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Theme 7 - The Impacts of Colonisation

This section explores the impacts of colonisation in the Port Phillip area over the twenty years from first contact in 1835. This exploration is from both the Aboriginal and settler perspectives, with Jim Poulter drawing heavily on his own family’s oral history.

Themes of both conflict and accommodation are recounted
and show how a true Australian identity began to emerge
from this period.


  1. Is the toenail of Saint Thomas a Totem?

  2. Jagga-Jagga has a federal electorate named after him and two local Parishes, Jika-Jika and Bundoora are named after his sons, but did you know his story?

  3. Were most settlers hostile, benign or indifferent to Aboriginal people?

  4. What is the origin of the saying to ‘Keep your ear to the ground’?

AH 7.1

How Bunjil got promoted to God

Bunjil, the eagle, is nowadays wrongly seen as the Aboriginal version of God. The issue is analysed from an Aboriginal viewpoint to show that the eagle was seen as God’s totem.

AH 7.2

Jagga-Jagga’s war of resistance

An almost mythical figure in the early colonial period and feared by all men, Jagga-Jagga waged an economic war against settlers who committed crimes against Aboriginal people.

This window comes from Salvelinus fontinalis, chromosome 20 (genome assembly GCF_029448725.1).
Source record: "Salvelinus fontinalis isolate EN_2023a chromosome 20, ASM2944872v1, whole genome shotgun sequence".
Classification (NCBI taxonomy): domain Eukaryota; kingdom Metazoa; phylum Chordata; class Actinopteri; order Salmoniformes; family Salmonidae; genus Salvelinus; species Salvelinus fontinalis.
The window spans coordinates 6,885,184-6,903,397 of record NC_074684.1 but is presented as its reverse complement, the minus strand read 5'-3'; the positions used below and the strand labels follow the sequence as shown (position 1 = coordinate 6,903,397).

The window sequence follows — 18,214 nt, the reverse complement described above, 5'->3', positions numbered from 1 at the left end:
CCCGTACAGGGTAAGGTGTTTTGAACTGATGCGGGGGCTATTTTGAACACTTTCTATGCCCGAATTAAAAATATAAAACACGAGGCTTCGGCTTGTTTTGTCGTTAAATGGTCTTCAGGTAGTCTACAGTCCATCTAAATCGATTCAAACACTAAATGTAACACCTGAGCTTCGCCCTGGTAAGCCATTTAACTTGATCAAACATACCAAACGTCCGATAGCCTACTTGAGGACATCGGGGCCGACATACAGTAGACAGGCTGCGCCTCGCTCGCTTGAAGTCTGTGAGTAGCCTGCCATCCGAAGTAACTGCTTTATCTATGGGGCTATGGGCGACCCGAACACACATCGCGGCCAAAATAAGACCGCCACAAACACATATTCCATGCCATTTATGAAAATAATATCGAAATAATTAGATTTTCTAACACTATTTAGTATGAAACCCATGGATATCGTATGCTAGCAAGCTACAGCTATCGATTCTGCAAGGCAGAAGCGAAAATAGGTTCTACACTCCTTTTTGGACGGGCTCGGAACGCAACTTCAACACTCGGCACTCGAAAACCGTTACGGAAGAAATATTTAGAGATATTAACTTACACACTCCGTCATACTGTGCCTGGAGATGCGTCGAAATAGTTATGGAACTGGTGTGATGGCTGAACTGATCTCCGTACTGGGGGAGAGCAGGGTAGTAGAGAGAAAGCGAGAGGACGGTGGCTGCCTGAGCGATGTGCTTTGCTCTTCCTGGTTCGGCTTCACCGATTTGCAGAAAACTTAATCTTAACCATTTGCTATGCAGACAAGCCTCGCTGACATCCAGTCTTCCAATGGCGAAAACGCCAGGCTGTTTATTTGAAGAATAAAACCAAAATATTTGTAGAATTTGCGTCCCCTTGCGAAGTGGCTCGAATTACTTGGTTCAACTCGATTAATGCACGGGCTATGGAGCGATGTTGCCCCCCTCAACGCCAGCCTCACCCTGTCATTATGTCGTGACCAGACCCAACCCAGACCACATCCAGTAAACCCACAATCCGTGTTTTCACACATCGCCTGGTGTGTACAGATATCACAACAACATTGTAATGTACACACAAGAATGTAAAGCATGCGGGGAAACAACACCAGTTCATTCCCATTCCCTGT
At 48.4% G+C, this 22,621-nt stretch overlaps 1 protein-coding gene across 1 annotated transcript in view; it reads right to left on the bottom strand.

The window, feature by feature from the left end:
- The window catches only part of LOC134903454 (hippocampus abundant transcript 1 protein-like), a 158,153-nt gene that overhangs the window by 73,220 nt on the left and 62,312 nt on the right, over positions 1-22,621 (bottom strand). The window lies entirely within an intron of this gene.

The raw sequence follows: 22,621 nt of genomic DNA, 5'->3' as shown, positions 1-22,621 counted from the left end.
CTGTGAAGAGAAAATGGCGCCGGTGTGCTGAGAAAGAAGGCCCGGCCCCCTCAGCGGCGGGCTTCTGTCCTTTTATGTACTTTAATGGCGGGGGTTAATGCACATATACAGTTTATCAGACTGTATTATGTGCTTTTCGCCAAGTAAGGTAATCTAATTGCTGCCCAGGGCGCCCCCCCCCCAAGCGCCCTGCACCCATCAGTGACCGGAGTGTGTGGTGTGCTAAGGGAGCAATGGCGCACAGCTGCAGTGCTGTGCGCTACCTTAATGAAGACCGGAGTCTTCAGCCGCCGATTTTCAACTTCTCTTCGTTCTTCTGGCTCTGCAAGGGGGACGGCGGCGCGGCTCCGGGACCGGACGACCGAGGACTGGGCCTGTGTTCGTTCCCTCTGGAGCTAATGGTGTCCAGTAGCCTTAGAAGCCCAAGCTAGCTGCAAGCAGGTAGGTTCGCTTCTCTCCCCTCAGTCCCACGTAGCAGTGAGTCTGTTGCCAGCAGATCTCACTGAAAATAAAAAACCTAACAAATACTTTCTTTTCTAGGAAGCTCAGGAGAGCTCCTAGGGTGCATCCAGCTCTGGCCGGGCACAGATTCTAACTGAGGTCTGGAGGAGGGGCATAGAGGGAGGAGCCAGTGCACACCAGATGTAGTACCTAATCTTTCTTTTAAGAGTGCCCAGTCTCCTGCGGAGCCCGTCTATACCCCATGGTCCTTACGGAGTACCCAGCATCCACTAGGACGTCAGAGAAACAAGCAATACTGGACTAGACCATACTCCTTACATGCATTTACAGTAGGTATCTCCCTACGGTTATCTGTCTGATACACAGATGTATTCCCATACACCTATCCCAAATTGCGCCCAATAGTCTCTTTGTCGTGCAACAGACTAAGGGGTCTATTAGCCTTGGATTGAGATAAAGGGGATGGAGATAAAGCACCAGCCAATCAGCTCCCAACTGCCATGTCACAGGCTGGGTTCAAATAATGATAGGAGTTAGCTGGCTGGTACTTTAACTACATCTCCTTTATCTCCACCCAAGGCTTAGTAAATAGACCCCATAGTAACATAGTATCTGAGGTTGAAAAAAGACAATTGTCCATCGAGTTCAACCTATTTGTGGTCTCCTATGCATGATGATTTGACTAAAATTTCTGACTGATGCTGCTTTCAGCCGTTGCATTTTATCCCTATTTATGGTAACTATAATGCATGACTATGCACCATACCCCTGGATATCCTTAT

AH 7.3

Billibelleri - an astute leader in testing times

As supreme Kulin leader from 1836 to 1846, Billibelleri guided his people through the turbulent early colonial period and proved himself to be an astute and courageous diplomat.

AH 7.4

Two starkly different types of colonist

The first colonist to arrive In the Manningham area, Major Charles Newman was violently antagonistic to Aboriginal people, but his first employee, John Chivers, was totally different.

AH 7.5

Understanding a different mindset

When John Chivers began talking to his new Aboriginal friends and learnt their language, he found new perspectives and an appreciation of their culture.

AH 7.6

The legendary Jimmy Dawson

A contemporary of John Chivers, Jimmy Dawson settled at neighbouring Warrandyte. He too learnt the local language and achieved fame as an advocate for Aboriginal people.   

AH 7.7

Growing up in frontier times

The two sons of John Chivers, Tom and Willie, grew up immersed in Aboriginal culture and spoke the language fluently. The oral history they have handed down remains a rich source of information.

AH 7.8

Finding Lanky Manton

The name of Tom Chivers’ lifelong Aboriginal friend was not handed down but finally after years of research, all the pieces of the puzzle came together and Lanky Manton was finally identified.

AH 7.9

Lanky Manton - the last initiated man in Victoria

After finally identifying Lanky Manton as Tom Chivers’ lifelong friend, Lanky was in 2018 successfully nominated to the Victorian Aboriginal Honour Roll.

AH 7.10

Strange old Uncle Willie

Tom Chivers’ older brother, Willie, absorbed many Aboriginal traits in his lifetime and was a figure of awe and fascination to Tom’s children and grandchildren.

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